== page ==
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If Not For You

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The first time that Nick met him was not even remotely formal. The other man was nothing other than a big inconvenience to him- in that he was incredibly big, and to a lesser extent, an inconvenience. And Nick tried not to be too judgy, but really, when someone has to duck their heads so they can fit through a standard size doorway, that sort of thing leaves an impression.

 

“Do you guys have any pie left?”

 

Really?

 

Nick glanced at the pastry case, and its very sparse, but very obvious contents. “Yes… but we’re closing for the night, so you’d best know exactly what you want so you can get it and get out.” And some people might think that it’s a bit odd to close up shop at only five in the afternoon, but they also opened at seven in the morning, and sold most everything by a little after lunch. Nick wasn’t a big fan of wasting time hanging around an empty counter, telling people that they could come back in the morning if they wanted something. That’s what the sign on the door was for.

 

“I’ll be really quick. I promise.” The human incarnation of a daddy long legged spider came closer. He was probably mid twenties, with a mess of hair that, much like the suit and tie he was wearing, had probably looked quite presentable at some point in the day- but had fallen to disarray. Might have had something to do with the wind storm outside. “I just need apple pie,”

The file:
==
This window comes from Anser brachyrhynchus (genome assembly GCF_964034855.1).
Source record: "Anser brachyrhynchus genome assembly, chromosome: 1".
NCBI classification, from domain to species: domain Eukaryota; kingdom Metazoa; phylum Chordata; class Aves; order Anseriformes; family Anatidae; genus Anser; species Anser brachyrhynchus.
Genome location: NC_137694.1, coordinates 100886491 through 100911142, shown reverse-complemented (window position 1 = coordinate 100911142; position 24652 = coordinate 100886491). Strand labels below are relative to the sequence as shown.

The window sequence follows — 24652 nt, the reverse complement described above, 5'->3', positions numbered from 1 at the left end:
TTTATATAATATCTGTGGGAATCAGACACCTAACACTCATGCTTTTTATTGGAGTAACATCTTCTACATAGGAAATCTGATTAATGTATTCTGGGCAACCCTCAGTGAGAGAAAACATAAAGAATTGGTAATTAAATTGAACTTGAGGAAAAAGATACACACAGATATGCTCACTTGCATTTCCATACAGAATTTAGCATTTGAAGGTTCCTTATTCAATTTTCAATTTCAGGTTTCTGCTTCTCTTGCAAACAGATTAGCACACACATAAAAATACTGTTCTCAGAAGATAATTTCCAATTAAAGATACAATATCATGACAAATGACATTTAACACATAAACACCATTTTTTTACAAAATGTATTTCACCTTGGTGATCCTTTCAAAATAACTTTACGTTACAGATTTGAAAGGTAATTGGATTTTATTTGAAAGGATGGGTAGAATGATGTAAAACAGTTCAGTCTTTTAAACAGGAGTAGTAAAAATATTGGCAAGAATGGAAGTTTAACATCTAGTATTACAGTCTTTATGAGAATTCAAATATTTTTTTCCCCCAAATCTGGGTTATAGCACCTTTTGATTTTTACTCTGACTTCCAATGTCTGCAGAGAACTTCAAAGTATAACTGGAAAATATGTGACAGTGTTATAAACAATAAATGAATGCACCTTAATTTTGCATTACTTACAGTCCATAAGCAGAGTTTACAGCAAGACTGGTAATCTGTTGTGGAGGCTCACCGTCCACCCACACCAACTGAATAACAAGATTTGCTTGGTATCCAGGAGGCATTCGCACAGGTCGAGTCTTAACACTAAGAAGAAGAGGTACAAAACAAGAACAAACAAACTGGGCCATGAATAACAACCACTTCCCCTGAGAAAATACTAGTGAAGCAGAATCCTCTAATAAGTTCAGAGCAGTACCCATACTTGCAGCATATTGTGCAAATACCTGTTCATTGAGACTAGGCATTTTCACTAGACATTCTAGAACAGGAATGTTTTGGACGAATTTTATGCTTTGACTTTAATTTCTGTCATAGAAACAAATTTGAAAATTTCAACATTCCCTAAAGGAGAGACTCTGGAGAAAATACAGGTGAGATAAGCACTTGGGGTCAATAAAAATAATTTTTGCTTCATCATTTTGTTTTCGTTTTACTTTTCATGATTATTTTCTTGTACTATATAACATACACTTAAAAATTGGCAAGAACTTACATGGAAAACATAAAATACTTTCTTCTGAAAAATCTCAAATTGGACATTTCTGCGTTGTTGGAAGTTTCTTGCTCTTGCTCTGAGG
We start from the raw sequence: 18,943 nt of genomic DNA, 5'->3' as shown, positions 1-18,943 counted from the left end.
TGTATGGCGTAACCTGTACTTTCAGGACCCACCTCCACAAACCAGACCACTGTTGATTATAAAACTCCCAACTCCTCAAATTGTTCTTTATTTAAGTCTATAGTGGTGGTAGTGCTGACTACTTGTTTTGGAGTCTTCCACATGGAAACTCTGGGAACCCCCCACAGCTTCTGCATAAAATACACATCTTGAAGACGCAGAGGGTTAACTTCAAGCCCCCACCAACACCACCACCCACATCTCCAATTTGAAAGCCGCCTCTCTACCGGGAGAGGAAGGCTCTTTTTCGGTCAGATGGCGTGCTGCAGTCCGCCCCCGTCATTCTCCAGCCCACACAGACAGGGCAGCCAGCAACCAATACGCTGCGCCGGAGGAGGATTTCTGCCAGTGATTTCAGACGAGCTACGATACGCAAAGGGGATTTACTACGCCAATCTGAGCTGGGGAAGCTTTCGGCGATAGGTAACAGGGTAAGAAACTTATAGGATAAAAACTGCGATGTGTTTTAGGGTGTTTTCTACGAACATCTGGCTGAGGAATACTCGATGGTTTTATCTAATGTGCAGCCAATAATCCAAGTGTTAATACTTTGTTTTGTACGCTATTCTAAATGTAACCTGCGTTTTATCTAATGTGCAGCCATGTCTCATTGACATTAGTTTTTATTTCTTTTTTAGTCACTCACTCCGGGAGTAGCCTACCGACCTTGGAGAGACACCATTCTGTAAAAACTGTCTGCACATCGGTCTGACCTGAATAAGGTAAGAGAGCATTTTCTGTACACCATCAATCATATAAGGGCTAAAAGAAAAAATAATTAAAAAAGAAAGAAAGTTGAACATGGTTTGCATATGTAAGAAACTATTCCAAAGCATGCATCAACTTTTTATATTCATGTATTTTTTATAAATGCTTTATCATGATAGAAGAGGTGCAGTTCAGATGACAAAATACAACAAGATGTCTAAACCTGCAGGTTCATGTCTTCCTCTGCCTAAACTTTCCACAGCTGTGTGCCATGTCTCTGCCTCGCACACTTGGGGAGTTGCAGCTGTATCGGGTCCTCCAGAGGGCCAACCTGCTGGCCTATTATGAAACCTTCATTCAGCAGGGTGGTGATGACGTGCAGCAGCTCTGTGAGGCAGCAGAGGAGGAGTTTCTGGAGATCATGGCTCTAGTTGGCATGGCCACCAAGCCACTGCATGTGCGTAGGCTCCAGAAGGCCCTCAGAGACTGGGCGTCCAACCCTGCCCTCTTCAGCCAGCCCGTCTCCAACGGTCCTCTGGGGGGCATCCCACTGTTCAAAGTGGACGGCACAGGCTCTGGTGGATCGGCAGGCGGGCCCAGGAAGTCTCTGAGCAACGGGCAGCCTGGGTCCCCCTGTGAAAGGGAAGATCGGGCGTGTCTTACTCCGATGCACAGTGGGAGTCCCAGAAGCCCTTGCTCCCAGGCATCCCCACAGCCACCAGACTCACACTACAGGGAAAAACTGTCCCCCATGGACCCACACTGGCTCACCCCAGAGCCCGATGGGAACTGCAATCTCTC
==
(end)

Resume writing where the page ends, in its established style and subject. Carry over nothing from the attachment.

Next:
Resisting the urge to reach across the counter and fix the man’s tie, Nick folded his arms over the top of the case. “A piece, or a whole pie?”

 

“Whole?” He sounded so very hopeful, big brownish eyes of his going a little too soft and pleading. “My brother’s in town for his birthday.”

 

Birthday pie was a respectable choice. And having brothers of his own, Nick knew a good cause when he heard it, so he popped open the refrigerated case and pulled out the singular apple pie that remained. Lovely little thing with a decorative lattice crust that was cooked to a perfect golden brown. “I’m going to warn you, we’re sort of famous for our pies here and we’ve only got this one left at all because it’s… a bit spicier than your regular apple pie. Not for the faint of heart.”

 

The moose of a man blinked, running a hand through his nearly shoulder length hair. “ Spicier ?” Like he’d never heard the word before.

 

“New recipe.” Nick shrugged, because who was he to question his brother’s baking mojo? There was always a new, more delicious recipe on the horizon, and there was always a new reason for their customers to come back.   “It’s got a bit of cayenne pepper in with the cinnamon. Warm it up a bit in the oven on low heat, then some vanilla ice cream on top- it’s a religious experience.”

 

The man laughed softly, “that’s an awful big promise for a pie.”